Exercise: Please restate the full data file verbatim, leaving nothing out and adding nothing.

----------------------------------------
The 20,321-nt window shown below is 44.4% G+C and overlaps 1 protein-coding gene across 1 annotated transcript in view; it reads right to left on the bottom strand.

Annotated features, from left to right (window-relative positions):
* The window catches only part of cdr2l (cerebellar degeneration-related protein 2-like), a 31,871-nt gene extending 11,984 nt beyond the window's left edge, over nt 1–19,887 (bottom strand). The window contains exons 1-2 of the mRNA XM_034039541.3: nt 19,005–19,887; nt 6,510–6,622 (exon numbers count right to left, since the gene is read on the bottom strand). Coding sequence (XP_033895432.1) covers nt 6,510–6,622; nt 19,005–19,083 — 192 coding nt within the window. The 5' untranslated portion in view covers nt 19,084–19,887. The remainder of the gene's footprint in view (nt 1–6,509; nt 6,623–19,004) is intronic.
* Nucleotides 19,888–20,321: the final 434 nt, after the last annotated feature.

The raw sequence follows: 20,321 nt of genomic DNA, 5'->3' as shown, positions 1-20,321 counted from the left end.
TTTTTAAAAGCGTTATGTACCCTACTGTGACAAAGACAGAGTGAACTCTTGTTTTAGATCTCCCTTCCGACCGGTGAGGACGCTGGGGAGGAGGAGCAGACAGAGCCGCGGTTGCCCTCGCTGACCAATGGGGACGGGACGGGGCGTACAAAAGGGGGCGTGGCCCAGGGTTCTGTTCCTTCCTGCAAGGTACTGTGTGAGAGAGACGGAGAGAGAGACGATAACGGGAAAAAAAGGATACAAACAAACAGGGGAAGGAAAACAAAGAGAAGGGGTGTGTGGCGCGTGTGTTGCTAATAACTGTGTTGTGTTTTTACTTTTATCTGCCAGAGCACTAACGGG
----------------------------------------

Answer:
The 20,321-nt window shown below is 44.4% G+C and overlaps 1 protein-coding gene across 1 annotated transcript in view; it reads right to left on the bottom strand.

Annotated features, from left to right (window-relative positions):
* The window catches only part of cdr2l (cerebellar degeneration-related protein 2-like), a 31,871-nt gene extending 11,984 nt beyond the window's left edge, over nt 1–19,887 (bottom strand). The window contains exons 1-2 of the mRNA XM_034039541.3: nt 19,005–19,887; nt 6,510–6,622 (exon numbers count right to left, since the gene is read on the bottom strand). Coding sequence (XP_033895432.1) covers nt 6,510–6,622; nt 19,005–19,083 — 192 coding nt within the window. The 5' untranslated portion in view covers nt 19,084–19,887. The remainder of the gene's footprint in view (nt 1–6,509; nt 6,623–19,004) is intronic.
* Nucleotides 19,888–20,321: the final 434 nt, after the last annotated feature.

The raw sequence follows: 20,321 nt of genomic DNA, 5'->3' as shown, positions 1-20,321 counted from the left end.
TTTTTAAAAGCGTTATGTACCCTACTGTGACAAAGACAGAGTGAACTCTTGTTTTAGATCTCCCTTCCGACCGGTGAGGACGCTGGGGAGGAGGAGCAGACAGAGCCGCGGTTGCCCTCGCTGACCAATGGGGACGGGACGGGGCGTACAAAAGGGGGCGTGGCCCAGGGTTCTGTTCCTTCCTGCAAGGTACTGTGTGAGAGAGACGGAGAGAGAGACGATAACGGGAAAAAAAGGATACAAACAAACAGGGGAAGGAAAACAAAGAGAAGGGGTGTGTGGCGCGTGTGTTGCTAATAACTGTGTTGTGTTTTTACTTTTATCTGCCAGAGCACTAACGGG